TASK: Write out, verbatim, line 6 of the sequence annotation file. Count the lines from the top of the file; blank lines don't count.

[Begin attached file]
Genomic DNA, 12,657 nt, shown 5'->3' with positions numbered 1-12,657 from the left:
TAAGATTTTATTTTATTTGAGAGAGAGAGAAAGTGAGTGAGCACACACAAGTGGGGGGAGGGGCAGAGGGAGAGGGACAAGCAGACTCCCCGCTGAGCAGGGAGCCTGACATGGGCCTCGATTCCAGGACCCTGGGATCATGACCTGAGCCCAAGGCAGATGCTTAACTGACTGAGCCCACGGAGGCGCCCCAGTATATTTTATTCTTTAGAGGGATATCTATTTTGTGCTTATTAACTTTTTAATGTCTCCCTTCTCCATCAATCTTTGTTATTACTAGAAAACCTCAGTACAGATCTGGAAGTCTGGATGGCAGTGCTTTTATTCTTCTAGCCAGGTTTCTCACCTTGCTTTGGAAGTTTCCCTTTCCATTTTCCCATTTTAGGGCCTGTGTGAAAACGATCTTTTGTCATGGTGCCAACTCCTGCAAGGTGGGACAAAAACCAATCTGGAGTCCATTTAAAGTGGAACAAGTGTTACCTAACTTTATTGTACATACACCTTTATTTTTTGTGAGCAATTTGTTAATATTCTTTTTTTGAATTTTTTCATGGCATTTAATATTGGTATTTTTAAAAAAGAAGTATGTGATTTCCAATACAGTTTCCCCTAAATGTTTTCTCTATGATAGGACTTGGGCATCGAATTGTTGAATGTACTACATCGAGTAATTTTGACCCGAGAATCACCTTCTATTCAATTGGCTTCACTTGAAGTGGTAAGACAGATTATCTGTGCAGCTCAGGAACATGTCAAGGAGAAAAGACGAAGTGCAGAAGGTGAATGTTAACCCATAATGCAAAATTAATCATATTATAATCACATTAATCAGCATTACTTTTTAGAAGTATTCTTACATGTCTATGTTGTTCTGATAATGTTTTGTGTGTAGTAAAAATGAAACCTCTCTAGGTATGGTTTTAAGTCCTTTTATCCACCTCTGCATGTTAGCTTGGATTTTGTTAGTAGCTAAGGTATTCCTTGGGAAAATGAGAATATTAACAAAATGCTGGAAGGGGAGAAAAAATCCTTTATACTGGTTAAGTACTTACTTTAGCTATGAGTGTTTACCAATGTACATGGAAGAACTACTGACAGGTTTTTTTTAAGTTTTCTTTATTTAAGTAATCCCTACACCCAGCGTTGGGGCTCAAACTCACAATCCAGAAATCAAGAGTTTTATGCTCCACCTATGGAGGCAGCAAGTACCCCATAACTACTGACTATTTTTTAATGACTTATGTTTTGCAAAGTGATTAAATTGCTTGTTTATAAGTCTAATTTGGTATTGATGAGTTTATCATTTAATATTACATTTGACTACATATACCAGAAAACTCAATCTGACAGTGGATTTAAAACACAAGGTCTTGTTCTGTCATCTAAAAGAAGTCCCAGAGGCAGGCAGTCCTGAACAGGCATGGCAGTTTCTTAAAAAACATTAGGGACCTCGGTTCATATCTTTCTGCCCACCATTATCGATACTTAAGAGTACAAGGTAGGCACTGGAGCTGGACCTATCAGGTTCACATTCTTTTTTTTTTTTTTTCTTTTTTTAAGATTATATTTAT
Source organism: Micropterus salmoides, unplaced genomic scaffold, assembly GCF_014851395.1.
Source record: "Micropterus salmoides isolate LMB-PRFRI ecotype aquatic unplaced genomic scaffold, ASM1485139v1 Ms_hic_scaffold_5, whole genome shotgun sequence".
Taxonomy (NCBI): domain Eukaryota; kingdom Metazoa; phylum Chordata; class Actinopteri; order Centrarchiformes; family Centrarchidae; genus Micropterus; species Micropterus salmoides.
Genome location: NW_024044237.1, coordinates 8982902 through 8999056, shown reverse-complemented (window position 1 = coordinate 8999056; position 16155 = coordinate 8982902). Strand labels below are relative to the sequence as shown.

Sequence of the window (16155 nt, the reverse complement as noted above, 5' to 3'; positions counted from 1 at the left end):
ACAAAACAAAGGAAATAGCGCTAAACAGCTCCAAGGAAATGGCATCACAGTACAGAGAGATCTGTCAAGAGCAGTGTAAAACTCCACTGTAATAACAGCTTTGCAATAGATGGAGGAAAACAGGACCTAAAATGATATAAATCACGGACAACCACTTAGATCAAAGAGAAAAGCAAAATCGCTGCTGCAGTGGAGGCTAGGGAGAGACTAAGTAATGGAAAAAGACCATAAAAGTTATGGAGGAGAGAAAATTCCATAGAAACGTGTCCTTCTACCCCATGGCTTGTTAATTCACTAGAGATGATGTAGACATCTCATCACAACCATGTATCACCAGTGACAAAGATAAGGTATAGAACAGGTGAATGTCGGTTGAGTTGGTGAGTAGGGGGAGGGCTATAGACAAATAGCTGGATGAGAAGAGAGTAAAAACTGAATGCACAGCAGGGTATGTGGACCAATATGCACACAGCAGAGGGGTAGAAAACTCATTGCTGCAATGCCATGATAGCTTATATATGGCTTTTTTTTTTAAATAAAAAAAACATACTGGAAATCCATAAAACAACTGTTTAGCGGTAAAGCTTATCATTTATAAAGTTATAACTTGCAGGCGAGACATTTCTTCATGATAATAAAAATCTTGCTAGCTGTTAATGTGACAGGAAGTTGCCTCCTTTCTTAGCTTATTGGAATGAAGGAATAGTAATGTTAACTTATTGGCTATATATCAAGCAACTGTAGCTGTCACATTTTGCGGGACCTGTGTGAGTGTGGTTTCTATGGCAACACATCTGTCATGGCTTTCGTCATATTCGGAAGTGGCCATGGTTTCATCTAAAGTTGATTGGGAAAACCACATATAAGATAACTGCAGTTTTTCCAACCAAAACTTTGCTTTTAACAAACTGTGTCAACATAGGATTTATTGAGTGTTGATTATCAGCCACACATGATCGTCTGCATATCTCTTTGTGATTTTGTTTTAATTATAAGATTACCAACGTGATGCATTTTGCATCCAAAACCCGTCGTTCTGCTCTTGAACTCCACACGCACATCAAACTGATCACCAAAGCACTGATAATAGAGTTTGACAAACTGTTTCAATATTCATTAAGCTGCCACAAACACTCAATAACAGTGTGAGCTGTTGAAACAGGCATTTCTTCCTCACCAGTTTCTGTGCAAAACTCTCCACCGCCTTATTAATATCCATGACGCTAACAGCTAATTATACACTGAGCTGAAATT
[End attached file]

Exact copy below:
Genome location: NW_024044237.1, coordinates 8982902 through 8999056, shown reverse-complemented (window position 1 = coordinate 8999056; position 16155 = coordinate 8982902). Strand labels below are relative to the sequence as shown.